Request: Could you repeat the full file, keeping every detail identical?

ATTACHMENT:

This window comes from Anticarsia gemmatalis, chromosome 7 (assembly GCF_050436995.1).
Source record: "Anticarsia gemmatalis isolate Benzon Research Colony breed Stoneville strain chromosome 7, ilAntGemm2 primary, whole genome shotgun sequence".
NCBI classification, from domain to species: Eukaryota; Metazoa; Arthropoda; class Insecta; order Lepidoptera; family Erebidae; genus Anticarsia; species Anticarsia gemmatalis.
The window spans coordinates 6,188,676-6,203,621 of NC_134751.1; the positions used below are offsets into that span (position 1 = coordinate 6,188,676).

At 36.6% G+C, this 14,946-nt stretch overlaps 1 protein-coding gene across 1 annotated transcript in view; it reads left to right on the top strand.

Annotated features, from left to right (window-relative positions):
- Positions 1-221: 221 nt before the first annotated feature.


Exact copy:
This window comes from Anticarsia gemmatalis, chromosome 7 (assembly GCF_050436995.1).
Source record: "Anticarsia gemmatalis isolate Benzon Research Colony breed Stoneville strain chromosome 7, ilAntGemm2 primary, whole genome shotgun sequence".
NCBI classification, from domain to species: Eukaryota; Metazoa; Arthropoda; class Insecta; order Lepidoptera; family Erebidae; genus Anticarsia; species Anticarsia gemmatalis.
The window spans coordinates 6,188,676-6,203,621 of NC_134751.1; the positions used below are offsets into that span (position 1 = coordinate 6,188,676).

At 36.6% G+C, this 14,946-nt stretch overlaps 1 protein-coding gene across 1 annotated transcript in view; it reads left to right on the top strand.

Annotated features, from left to right (window-relative positions):
- Positions 1-221: 221 nt before the first annotated feature.